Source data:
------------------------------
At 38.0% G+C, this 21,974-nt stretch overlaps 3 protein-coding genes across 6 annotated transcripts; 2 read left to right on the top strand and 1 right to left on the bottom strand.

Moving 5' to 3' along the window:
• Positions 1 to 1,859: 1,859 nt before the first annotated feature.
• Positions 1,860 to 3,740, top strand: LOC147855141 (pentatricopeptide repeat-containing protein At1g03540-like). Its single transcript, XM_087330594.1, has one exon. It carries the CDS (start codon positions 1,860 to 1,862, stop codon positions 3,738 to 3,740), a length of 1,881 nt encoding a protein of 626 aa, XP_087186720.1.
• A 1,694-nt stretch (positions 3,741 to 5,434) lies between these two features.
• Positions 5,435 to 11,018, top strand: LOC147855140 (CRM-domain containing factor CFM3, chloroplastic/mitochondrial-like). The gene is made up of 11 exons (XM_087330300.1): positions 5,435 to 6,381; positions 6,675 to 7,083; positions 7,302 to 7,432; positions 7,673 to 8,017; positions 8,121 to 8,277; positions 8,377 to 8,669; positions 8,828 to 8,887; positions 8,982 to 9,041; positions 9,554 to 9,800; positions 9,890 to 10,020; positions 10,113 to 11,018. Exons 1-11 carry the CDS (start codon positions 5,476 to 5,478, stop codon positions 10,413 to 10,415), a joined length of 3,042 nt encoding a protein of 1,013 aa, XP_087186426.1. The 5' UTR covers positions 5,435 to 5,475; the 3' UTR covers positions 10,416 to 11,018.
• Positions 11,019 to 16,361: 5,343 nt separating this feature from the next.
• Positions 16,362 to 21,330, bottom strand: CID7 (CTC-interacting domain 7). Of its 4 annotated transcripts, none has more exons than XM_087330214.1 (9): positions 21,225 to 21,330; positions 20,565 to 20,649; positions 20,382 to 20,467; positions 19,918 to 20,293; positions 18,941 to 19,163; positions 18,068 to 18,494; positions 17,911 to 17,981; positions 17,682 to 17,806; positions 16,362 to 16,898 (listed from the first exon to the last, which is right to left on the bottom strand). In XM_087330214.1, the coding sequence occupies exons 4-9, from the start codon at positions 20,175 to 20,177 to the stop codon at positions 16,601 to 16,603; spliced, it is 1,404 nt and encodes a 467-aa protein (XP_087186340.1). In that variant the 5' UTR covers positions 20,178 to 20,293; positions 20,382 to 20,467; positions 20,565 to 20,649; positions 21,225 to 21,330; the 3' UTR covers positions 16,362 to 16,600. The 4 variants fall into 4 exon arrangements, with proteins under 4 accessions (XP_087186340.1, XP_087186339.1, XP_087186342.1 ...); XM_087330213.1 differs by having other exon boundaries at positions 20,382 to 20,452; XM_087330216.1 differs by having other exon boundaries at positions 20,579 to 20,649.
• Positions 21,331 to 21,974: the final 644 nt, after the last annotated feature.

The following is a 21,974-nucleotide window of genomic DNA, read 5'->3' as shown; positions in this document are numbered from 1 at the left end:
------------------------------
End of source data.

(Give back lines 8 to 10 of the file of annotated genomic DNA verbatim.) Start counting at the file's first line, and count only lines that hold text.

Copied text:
• Positions 16,362 to 21,330, bottom strand: CID7 (CTC-interacting domain 7). Of its 4 annotated transcripts, none has more exons than XM_087330214.1 (9): positions 21,225 to 21,330; positions 20,565 to 20,649; positions 20,382 to 20,467; positions 19,918 to 20,293; positions 18,941 to 19,163; positions 18,068 to 18,494; positions 17,911 to 17,981; positions 17,682 to 17,806; positions 16,362 to 16,898 (listed from the first exon to the last, which is right to left on the bottom strand). In XM_087330214.1, the coding sequence occupies exons 4-9, from the start codon at positions 20,175 to 20,177 to the stop codon at positions 16,601 to 16,603; spliced, it is 1,404 nt and encodes a 467-aa protein (XP_087186340.1). In that variant the 5' UTR covers positions 20,178 to 20,293; positions 20,382 to 20,467; positions 20,565 to 20,649; positions 21,225 to 21,330; the 3' UTR covers positions 16,362 to 16,600. The 4 variants fall into 4 exon arrangements, with proteins under 4 accessions (XP_087186340.1, XP_087186339.1, XP_087186342.1 ...); XM_087330213.1 differs by having other exon boundaries at positions 20,382 to 20,452; XM_087330216.1 differs by having other exon boundaries at positions 20,579 to 20,649.
• Positions 21,331 to 21,974: the final 644 nt, after the last annotated feature.

The following is a 21,974-nucleotide window of genomic DNA, read 5'->3' as shown; positions in this document are numbered from 1 at the left end: